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EUFIRELAB MIRANDA, A.I., MARTINS, H., CARVALHO, A. and BORREGO, C., 2005. Modelling Smoke Effects on Lisbon Air Quality. In Sixth Fire and Forest Meteorology Symposium and the19th Interior West Fire Council Meeting, 25-27 October 2005 Canmore, AB, Canada. Proceedings in CD-Rom. MORAWSKA, L., THOMAS, S., BOFINGER, N.D., WAINWRIGHT, D. and NEALE, D. 1998. Comprehensive Characterisation of Aerosols in a Subtropical Urban Atmosphere: Particle Size Distribution and Correlation with Gaseous Pollutants. Atmospheric Environment, 32. pp. 24612478. OTTMAR, R.D., ANDERSON, G.K., DEHERRERA, P.J. and REINHARDT, T.E. 2000. CONSUME User’s Guide, Version 2.1. USDA Forest Service Pacific Northwest Research Station, Fire and Environmental Research Applications Group, Seattle, Washington, USA. OTTMAR, R.D., BURNS, M.F., HALL, J.N. and HANSON, A.D. 1993a. CONSUME Users Guide. Gen. Tech. Rep. PNW-GTR-304. U.S. Department of Agriculture, Forest Service, Pacific Northwest Research Station. Portland, OR, USA. 118 p. OTTMAR, R.D., BURNS, M.F., TEESDALE, D.R. and HALL, J.N. 1993b. SMSINFO Users Guide. USDA Forest Service, Pacific Northwest Research Station, Fire and Environmental Research Applications Group, Seattle, Washington, USA. PASQUILL, E. 1975. Atmospheric Diffusion. 2nd ed. John Wiley and Sons, New York. 368 p. PHILPOT, C.W., GEORGE, C.W., BLAKELY, A.D., JOHNSON, G.M. and WALLACE JR., W.K. 1972. The Effect of Two Flame Retardants on Particulate and Residue Production. Research Paper INT-117. Intermountain Forest and Range Experiment Station, Forest Service, U.S. Department of Agriculture, Ogden, Utah, USA. PHURO, J.A., LAVDAS, L.G. and BAILEY, P.M. 1976. Smoke Transport and Dispersion. In: Southern Forestry Smoke Management Guidebook, Chapter V, Gen. Tech. Rep. SE-10, U.S. Department of Agriculture, Forest Service, Southeastern Forest Experiment Station. Ashville, NC, USA. 140 p. PIELKE, R.A., COTTON, W.R. and WALKO, R.L. 1992. A Comprehensive Meteorological Modeling System RAMS. Meteor. Atmos. Phys., 49. pp. 69-91. REINHARDT, E., KEANE, R. and BROWN, J. 1997. First Order Fire Effects Model: FOFEM 4.0, User's Guide. General Technical Report INT-344, USDA Forest Service, Intermountain Research Station, Ogden, UT. REINHARDT, E., OTTMAR, R. and CASTILLA, C. 2001. Smoke Impacts from Agricultural Burning in a Rural Brazilian Town. Journal of the Air & Waste Management Association 51, 443-450. ROSS, D., SMITH, I., MANINS, P. and FOX, D. 1988. Diagnostic Wind Field Modelling for Complex Terrain: Model Development and Testing. Journal of Applied Meteorology, Vol. 27. pp. 785-796. ROTHMAN N., FORD, D.P., BASER, M.E., HANSEN, J.A., O'TOOLE, T., TOCKMAN, M.S. and STRICKLAND, P.T. 1991. Pulmonary function and respiratory symptoms in wildland firefighters. Journal of Occupational Medicine 33(11): 1163-1169. SAI. 1999. User’s Guide to the Variable-Grid Urban Airshed Model (UAM-V). Systems Applications International, San Rafael, California. SANDBERG, D. and MARTIN, R. 1975. Particle Sizes in Slash Fire Smoke. U.S. Department of Agriculture, Forest Service, Pacific Northwest Research Station. Portland, OR, USA. SANDBERG, D.V. and PETERSON, J.L. 1984. A Source Strength Model for Prescribed Fires in Coniferous Logging Slash. Annual Meeting, Air Pollution Control Association, Pacific Northwest Section. Reprint #84.20. U.S. Department of Agriculture, Forest Service, Pacific Northwest Research Station. Portland, OR, USA. 10 p. SANDBERG, D.V., HARDY, C.C., OTTMAR, R.D., SNELL, J.A.K., ACHESON, A.L., PETERSON, J.L., SEAMON, P., LAHM, P. and WADE, D. 1999. National Strategic Plan: Modeling and Data Systems for Wildland Fire and Air Quality. Gen. Tech. Rep. PNW-GTR-450. U.S. Department of Agriculture, Forest Service, Pacific Northwest Research Station. Portland, OR, USA. 60 p. SCHAAF, M., SNELL, K., Carlton, D., OTTMAR, R., WIITALA, M., HILBRUNER, M. and NESBITT, J. 1996. Development of the Fire Emissions Tradeoff Model (FETM) and Application to the Grande Ronde River Basin, Oregon. Technical Report prepared for USDA For. Ser., PNW Reg., Contract Nr. 53-83FT03-2. SCIRE, J., STRIMAITIS, D.G., YAMARTINO, R.J. and XIAOMONG, Z. 1995. A User's Guide for CALPUFF Dispersion Model. Doc. 1321-2. Concord, MA: Sigma Research/Earth Tech. 315 p. SCIRE, J., STRIMAITIS, D.G., YAMARTINO, R.J. and XIAOMONG, Z. 2000. A User’s Guide for CALPUFF Dispersion Model (Version 5). Concord, MA: Earth Tech, Inc. 512 p. SESTAK, M., O'NEILL, S., FERGUSON, S., CHING, J. and FOX, D.G. 2002. Integration of Wildfire Emissions into Models-3/Cmaq with the Prototypes: Community Smoke Emissions Modeling System (CSEM) and BLUESKY. 2002 Models-3 User’s Workshop, October 21-23, EPA, Research Triangle Park, NC, USA. SESTAK, M.L. and RIEBAU, A.R. 1988. SASEM - Simple Approach Smoke Estimation Model. Tech. Note 382. U.S. Department of the Interior, Bureau of Land Management. Denver, CO, USA. 31 p.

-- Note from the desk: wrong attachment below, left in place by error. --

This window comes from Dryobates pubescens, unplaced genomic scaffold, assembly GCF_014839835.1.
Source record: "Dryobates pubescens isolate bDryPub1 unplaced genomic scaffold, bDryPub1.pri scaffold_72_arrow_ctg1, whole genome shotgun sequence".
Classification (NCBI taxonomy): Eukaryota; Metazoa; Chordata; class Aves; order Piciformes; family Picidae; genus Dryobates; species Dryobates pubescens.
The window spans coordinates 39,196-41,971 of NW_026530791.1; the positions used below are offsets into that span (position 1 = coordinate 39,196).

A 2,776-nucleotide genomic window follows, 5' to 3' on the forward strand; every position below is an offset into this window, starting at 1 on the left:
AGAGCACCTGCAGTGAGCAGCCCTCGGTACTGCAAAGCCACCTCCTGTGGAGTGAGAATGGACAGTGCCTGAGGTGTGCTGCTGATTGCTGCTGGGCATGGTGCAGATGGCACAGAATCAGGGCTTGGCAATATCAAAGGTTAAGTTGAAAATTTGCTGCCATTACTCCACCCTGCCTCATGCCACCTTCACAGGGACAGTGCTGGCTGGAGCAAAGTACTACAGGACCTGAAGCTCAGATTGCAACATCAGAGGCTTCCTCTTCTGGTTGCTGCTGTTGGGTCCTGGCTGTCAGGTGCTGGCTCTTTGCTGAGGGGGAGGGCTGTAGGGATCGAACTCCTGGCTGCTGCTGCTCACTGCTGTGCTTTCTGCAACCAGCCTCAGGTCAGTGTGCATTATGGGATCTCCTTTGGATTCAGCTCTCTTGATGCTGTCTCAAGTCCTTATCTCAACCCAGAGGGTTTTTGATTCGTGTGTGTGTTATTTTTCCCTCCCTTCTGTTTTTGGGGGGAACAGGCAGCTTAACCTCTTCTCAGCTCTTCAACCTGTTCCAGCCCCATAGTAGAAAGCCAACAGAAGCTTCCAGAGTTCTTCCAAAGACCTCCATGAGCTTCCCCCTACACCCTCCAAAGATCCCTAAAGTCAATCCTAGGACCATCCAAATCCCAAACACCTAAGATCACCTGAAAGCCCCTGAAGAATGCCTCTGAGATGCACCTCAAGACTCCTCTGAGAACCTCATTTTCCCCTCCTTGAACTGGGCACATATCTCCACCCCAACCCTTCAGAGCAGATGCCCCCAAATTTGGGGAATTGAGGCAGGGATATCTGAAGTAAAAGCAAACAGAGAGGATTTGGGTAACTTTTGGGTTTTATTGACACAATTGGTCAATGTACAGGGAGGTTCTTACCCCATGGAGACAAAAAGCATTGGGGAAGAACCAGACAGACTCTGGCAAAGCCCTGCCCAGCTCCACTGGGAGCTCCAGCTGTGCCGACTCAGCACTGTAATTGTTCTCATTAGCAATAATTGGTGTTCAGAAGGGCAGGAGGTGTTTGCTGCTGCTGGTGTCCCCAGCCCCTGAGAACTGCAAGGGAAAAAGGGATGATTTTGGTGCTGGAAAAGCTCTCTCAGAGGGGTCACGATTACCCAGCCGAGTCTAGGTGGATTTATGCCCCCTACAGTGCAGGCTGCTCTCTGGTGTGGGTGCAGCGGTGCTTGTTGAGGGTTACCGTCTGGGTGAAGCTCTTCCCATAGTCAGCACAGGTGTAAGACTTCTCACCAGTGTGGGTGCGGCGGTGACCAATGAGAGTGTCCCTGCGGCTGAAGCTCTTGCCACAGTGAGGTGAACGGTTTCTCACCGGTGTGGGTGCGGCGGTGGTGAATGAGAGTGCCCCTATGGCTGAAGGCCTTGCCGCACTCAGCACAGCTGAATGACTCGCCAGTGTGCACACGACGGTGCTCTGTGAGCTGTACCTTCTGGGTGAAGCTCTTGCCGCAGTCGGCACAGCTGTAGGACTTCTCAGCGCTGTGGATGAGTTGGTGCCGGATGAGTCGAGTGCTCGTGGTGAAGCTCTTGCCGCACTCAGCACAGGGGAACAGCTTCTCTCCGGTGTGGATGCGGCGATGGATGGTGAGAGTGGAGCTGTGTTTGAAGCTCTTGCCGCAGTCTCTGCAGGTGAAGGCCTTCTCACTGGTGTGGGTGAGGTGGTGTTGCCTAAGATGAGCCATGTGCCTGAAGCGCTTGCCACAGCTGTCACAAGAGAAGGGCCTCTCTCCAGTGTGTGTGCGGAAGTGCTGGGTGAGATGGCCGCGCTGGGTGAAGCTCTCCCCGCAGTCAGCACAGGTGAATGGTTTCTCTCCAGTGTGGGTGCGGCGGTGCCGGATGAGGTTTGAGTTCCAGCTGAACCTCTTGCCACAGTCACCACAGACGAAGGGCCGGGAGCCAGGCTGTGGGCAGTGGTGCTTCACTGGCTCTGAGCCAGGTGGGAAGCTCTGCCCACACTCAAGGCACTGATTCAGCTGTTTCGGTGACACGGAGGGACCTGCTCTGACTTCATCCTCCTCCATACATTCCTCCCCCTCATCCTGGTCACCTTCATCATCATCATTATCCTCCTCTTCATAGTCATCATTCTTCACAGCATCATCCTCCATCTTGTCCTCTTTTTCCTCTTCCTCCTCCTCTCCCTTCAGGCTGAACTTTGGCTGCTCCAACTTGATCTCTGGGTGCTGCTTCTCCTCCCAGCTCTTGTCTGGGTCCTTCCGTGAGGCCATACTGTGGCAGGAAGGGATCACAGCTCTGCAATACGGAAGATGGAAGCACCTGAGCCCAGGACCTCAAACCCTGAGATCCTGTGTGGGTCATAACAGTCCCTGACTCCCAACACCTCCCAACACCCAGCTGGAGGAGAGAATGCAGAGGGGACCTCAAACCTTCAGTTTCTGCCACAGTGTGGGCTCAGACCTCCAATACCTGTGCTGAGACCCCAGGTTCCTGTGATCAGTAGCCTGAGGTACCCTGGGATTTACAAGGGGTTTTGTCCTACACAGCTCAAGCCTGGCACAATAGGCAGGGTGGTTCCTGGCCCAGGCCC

EUFIRELAB SESTAK, M.L., MARLATT, W.E. and RIEBAU, A.R. 1988. VALBOX: Ventilated Valley Box Model. Unpublished draft. U.S. Bureau of Land Management. 32 p. SLOANE, C.S., WATSON, J., CHOW, J., PRITCHETT, L. and RICHARDS L.W. 1991. Size-Segregated Fine Particle Measurements by Chemical Species and their Impact on Visibility Impairment in Denver. Atmospheric Environment., 25A(5-6):1013-1024. TAPPER, N.J. and HESS, G.D. 1999. Forest Fire Emissions Dispersion Modelling for Emergency Response Planning: Determination of Critical Model Inputs and Processes. In: Health Guidelines for Vegetation Fire Events - Background Papers. KeeTai-Goh, Schwela D., Goldammer J.G. and Simpson O. (Eds). United Nations Environment Programme, Nairobi, World Health Organization, Geneva, World Meteorological Organization, Geneva, Institute of Environmental Epidemiology, WHO Collaborating Centre for Environmental Epidemiology, Ministry of the Environment, Singapore. pp 122-146. TRIJONIS, J.C., MALM, W.C., PITCHFORD, M., WHITE, W.H., CHARLSON, R. and HUSAR, R. 1991. Visibility: Existing and Historical Conditions - Causes and Effects. In: Irving, P.M. (Ed.). Acidic Deposition: State of Science and Technology, Volume III: Terrestrial, Materials, Health and Visibility Effects. The U.S. National Acid Precipitation Assessment Program (State of science and technology report no. 24). Washington, DC, USA. USEPA. 1992. User's Manual for the Plume Visibility Model (PLUVUE II) (Revised). U.S. Environmental Protection Agency, EPA-454/B-92-008. USEPA. 1993. Interagency Workgroup on Air Quality Modeling (IWAQM) Phase 1 Report: Interim Recommendation for Modeling Long Range Transport and Impacts on Regional Visibility. U.S. Environmental Protection Agency, EPA-454/R-93015. USEPA. 1995. Interim Findings on the Status of Visibility Research. Office of Research and Development, U.S. Environmental Protection Agency, February. USEPA. 1999. Science Algorithms of the EPA Models3 Community Multiscale Air Quality (CMAQ) Modeling System. U.S. Environmental Protection Agency, EPA/600/R-99/030. VALENTE, J., MIRANDA, A.I., LOPES, A., BORREGO, C. and VIEGAS, D.X. 2007. A local-scale modelling system to simulate smoke dispersion. International Journal of Wildland Fire. Accepted for publication. WADE, D.D. and WARD, D.E. 1973. An Analysis of the Air Force Bomb Range Fire. Research Paper SE105, U.S. Department of Agriculture, Forest Service, Southeastern Forest Experiment Station. Ashville, NC, USA. 38 p. WARD, D., ROTHERMEL, R. and BUSHEY, C. 1993. Particulate matter and trace gas emissions from the Canyon Creek Fire of 1988. In: Society of American Foresters (Eds.), Proceedings of the 12th Fire and Forest Meteorology, Georgia, United States of America, pp. 62-76. WARD, D.E. 1999. Smoke From Wildland Fires. In: Health Guidelines for Vegetation Fire Events Background Papers. Kee-Tai-Goh, Schwela D., Goldammer J.G. and Simpson O. (Eds). United Nations Environment Programme, Nairobi, World Health Organization, Geneva, World Meteorological Organization, Geneva, Institute of Environmental Epidemiology, WHO Collaborating Centre for Environmental Epidemiology, Ministry of the Environment, Singapore. pp 70-85. WARD, D.E. and HARDY, C. 1989. Organic and Elemental Profiles for Smoke from Prescribed Fires. In: Watson J.G. (Ed.). Receptor Models in Air Resources Management: transactions of an international specialty conference of the Air and Waste Management Association, San Francisco, CA. Pittsburg, PA, USA. pp. 299-321. WHO/UNEP/WMO. 1999. Health Guidelines for Vegetation Fire Events - Guideline Document. SCHWELA D., GOLDAMMER J.G., MORAWSKA L., SIMPSON O. (Eds.). United Nations Environment Programme, Nairobi, World Health Organization, Geneva, World Meteorological Organization, Geneva, Institute of Environmental Epidemiology, WHO Collaborating Centre for Environmental Epidemiology, Ministry of the Environment, Singapore.